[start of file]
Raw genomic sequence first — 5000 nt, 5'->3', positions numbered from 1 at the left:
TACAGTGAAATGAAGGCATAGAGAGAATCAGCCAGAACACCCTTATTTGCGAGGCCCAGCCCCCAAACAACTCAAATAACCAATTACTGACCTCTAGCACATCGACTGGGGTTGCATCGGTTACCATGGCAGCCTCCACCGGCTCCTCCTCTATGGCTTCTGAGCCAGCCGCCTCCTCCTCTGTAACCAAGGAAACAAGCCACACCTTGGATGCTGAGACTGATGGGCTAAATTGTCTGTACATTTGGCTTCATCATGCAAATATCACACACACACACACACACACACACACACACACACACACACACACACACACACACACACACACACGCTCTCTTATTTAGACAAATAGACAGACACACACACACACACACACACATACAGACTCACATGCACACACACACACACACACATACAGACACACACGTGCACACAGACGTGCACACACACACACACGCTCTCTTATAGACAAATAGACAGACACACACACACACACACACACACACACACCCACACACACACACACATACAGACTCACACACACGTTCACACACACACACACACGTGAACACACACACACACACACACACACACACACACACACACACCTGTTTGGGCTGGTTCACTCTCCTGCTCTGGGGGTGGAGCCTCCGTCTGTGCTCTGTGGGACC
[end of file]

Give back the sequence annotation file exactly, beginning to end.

Raw genomic sequence first — 5000 nt, 5'->3', positions numbered from 1 at the left:
TACAGTGAAATGAAGGCATAGAGAGAATCAGCCAGAACACCCTTATTTGCGAGGCCCAGCCCCCAAACAACTCAAATAACCAATTACTGACCTCTAGCACATCGACTGGGGTTGCATCGGTTACCATGGCAGCCTCCACCGGCTCCTCCTCTATGGCTTCTGAGCCAGCCGCCTCCTCCTCTGTAACCAAGGAAACAAGCCACACCTTGGATGCTGAGACTGATGGGCTAAATTGTCTGTACATTTGGCTTCATCATGCAAATATCACACACACACACACACACACACACACACACACACACACACACACACACACACACACACACACACGCTCTCTTATTTAGACAAATAGACAGACACACACACACACACACACACATACAGACTCACATGCACACACACACACACACACATACAGACACACACGTGCACACAGACGTGCACACACACACACACGCTCTCTTATAGACAAATAGACAGACACACACACACACACACACACACACACACCCACACACACACACACATACAGACTCACACACACGTTCACACACACACACACACGTGAACACACACACACACACACACACACACACACACACACACACCTGTTTGGGCTGGTTCACTCTCCTGCTCTGGGGGTGGAGCCTCCGTCTGTGCTCTGTGGGACC